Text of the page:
[Image: The Noun Project.]
My coaching and consulting practice serves social-sector leaders —people who spend their days focused on things like making sure young children have books at home, giving teens a safe place to learn after school, offering scholarships to first-generation college students, fighting climate change, raising money for community health centers.
I've worked at home for a dozen years, so in the early days of the pandemic my work didn't change much — except that I stopped getting on airplanes and started spending way more time on Zoom. Most of my clients, though, weren't so fortunate. Working parents were thrust into trying to do full-time jobs under new circumstances while organizing multi-age schooling and negotiating with their partners for an uninterrupted hour to write a memo or hold a meeting. People who lived alone started feeling lonely. People still leaving home for a work site had to navigate new safety measures. Nearly everyone felt unmoored from familiar structures and routines. And it's worth saying that all of this is against a backdrop of relative privilege and safety. My clients worked in offices, went to yoga or the gym, sent their children to school or to day care, planned for summer camp.
At the beginning, all of us did the best we could. We let the house be messy. We worked a little less. We renegotiated deadlines. When George Floyd was murdered over Memorial Day weekend, we shifted our attention and our priorities again to have urgent conversations in public and in private.
Four months after the initial stay-at-home orders, I've been thinking a lot about sustainable work. How will people doing jobs that matter so much to society keep doing them in a new way, for many more months than we ever imagined? Part of what will make that possible, I think, is to re-imagine three dimensions: when, where, and how we work during each day and each week.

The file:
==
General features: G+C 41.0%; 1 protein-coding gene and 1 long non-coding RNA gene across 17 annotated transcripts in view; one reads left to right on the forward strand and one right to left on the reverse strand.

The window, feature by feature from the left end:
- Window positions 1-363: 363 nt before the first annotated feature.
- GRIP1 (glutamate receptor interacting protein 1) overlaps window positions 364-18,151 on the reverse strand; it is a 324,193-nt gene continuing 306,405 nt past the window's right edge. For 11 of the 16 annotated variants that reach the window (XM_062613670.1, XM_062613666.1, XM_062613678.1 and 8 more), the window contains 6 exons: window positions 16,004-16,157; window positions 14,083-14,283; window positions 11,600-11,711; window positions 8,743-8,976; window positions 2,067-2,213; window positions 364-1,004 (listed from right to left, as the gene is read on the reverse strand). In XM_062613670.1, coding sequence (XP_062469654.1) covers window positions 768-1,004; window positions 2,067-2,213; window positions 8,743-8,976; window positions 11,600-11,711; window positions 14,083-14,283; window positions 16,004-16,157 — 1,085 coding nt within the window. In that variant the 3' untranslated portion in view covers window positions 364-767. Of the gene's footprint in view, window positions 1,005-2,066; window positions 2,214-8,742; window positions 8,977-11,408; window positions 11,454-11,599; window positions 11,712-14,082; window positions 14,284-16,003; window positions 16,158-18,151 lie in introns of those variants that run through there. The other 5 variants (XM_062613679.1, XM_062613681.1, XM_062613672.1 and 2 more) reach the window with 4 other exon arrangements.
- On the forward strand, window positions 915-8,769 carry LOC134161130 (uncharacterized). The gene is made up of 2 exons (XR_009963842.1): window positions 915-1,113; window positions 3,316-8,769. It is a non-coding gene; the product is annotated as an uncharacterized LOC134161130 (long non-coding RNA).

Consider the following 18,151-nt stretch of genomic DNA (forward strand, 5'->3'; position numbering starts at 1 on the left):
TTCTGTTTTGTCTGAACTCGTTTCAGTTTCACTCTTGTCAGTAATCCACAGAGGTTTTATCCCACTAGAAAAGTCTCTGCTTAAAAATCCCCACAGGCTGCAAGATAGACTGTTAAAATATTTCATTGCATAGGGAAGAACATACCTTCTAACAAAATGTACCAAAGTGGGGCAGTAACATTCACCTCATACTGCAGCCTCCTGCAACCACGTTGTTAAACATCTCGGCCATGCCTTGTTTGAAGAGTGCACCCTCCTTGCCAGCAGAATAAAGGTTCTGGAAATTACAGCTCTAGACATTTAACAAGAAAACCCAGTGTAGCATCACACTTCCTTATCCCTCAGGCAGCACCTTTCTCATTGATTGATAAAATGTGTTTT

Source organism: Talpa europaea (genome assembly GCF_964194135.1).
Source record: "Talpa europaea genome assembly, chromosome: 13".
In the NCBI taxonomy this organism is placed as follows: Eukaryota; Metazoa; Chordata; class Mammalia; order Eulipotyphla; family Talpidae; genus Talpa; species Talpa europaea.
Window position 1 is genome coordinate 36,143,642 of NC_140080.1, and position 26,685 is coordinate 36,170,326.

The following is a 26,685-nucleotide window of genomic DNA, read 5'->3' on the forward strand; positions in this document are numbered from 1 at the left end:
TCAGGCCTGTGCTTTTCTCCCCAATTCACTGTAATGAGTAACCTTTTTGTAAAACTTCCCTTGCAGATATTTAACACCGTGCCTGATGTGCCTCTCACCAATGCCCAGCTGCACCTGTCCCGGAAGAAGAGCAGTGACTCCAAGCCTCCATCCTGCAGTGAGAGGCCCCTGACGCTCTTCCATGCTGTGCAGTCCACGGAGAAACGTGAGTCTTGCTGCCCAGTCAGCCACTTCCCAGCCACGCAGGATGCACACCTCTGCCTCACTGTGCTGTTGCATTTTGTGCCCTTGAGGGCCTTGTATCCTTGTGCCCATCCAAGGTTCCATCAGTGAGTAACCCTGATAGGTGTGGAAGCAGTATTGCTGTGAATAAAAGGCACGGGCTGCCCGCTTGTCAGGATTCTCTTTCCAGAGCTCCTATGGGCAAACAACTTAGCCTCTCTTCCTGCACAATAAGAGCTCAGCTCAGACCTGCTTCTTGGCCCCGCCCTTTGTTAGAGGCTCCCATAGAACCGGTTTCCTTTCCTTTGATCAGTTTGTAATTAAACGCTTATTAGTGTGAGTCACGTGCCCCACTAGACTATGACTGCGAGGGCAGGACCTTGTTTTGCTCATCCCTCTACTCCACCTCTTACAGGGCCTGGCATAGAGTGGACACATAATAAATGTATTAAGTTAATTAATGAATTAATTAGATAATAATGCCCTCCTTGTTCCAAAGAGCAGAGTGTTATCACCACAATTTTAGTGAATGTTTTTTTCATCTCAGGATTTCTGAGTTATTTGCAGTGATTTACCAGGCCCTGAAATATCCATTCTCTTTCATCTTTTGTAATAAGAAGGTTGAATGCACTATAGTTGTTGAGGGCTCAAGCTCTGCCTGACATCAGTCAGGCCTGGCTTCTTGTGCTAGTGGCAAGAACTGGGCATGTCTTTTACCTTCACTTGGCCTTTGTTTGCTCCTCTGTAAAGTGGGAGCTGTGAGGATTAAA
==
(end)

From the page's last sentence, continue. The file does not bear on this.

Here's an experiment. Take the worksheet at the bottom of this post. Reflect on each of these three dimensions. What does it look and feel like now? What's working? What's not? What would you like to change, and how could that happen? Do you need a conversation with a partner, a roommate, or an older child? What conversation might be necessary with your supervisor or your teammates? Can you create a new ritual for starting and ending your day, or for signaling that you need an hour of quiet?
Over the next week, try to make just one or two small shifts. Evaluate. Check in again in ten days, or next time something shifts outside or inside your home. Try again. Let what you learn shape your next response, your next conversation.
My regular yoga teacher often says, when she's offering us a new way into and out of a pose: "It will be wobbly." Everything is pretty wobbly right now. We have to keep re-balancing ourselves, our families, our work-life fit. Let yourself fall down, like a toddler learning to walk. Take one sure step, and then another.
Finally, as I often say to anyone who's in a transition: Gather support. Whether it's a phone conversation with a friend, a regular walking date (wearing a mask!), a weekly virtual coffee with a colleague, ten good minutes with your partner while unloading the dishwasher, or a few moments with a podcast or a book you love while brushing your teeth, find some moments that offer joy and ease.
Want to have a conversation with me about this? Interested in offering a one-hour virtual workshop to a group? Contact me here. Thanks for reading!